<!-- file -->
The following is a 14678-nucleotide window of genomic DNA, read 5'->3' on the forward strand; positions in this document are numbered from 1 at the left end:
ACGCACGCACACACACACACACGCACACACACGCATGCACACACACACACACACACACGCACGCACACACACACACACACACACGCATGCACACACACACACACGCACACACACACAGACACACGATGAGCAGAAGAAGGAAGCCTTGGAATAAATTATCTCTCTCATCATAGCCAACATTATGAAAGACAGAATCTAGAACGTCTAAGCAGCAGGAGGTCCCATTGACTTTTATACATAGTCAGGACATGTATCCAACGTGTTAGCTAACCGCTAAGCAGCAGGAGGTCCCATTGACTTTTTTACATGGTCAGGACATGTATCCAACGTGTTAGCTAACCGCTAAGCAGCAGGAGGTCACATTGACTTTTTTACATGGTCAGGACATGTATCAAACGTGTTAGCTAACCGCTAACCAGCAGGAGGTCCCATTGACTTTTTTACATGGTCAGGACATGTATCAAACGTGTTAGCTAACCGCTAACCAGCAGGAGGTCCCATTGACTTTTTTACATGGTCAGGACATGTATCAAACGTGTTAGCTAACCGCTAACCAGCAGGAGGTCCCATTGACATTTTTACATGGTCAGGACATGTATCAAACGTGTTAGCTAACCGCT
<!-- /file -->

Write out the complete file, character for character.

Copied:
The following is a 14678-nucleotide window of genomic DNA, read 5'->3' on the forward strand; positions in this document are numbered from 1 at the left end:
ACGCACGCACACACACACACACGCACACACACGCATGCACACACACACACACACACACGCACGCACACACACACACACACACACGCATGCACACACACACACACGCACACACACACAGACACACGATGAGCAGAAGAAGGAAGCCTTGGAATAAATTATCTCTCTCATCATAGCCAACATTATGAAAGACAGAATCTAGAACGTCTAAGCAGCAGGAGGTCCCATTGACTTTTATACATAGTCAGGACATGTATCCAACGTGTTAGCTAACCGCTAAGCAGCAGGAGGTCCCATTGACTTTTTTACATGGTCAGGACATGTATCCAACGTGTTAGCTAACCGCTAAGCAGCAGGAGGTCACATTGACTTTTTTACATGGTCAGGACATGTATCAAACGTGTTAGCTAACCGCTAACCAGCAGGAGGTCCCATTGACTTTTTTACATGGTCAGGACATGTATCAAACGTGTTAGCTAACCGCTAACCAGCAGGAGGTCCCATTGACTTTTTTACATGGTCAGGACATGTATCAAACGTGTTAGCTAACCGCTAACCAGCAGGAGGTCCCATTGACATTTTTACATGGTCAGGACATGTATCAAACGTGTTAGCTAACCGCT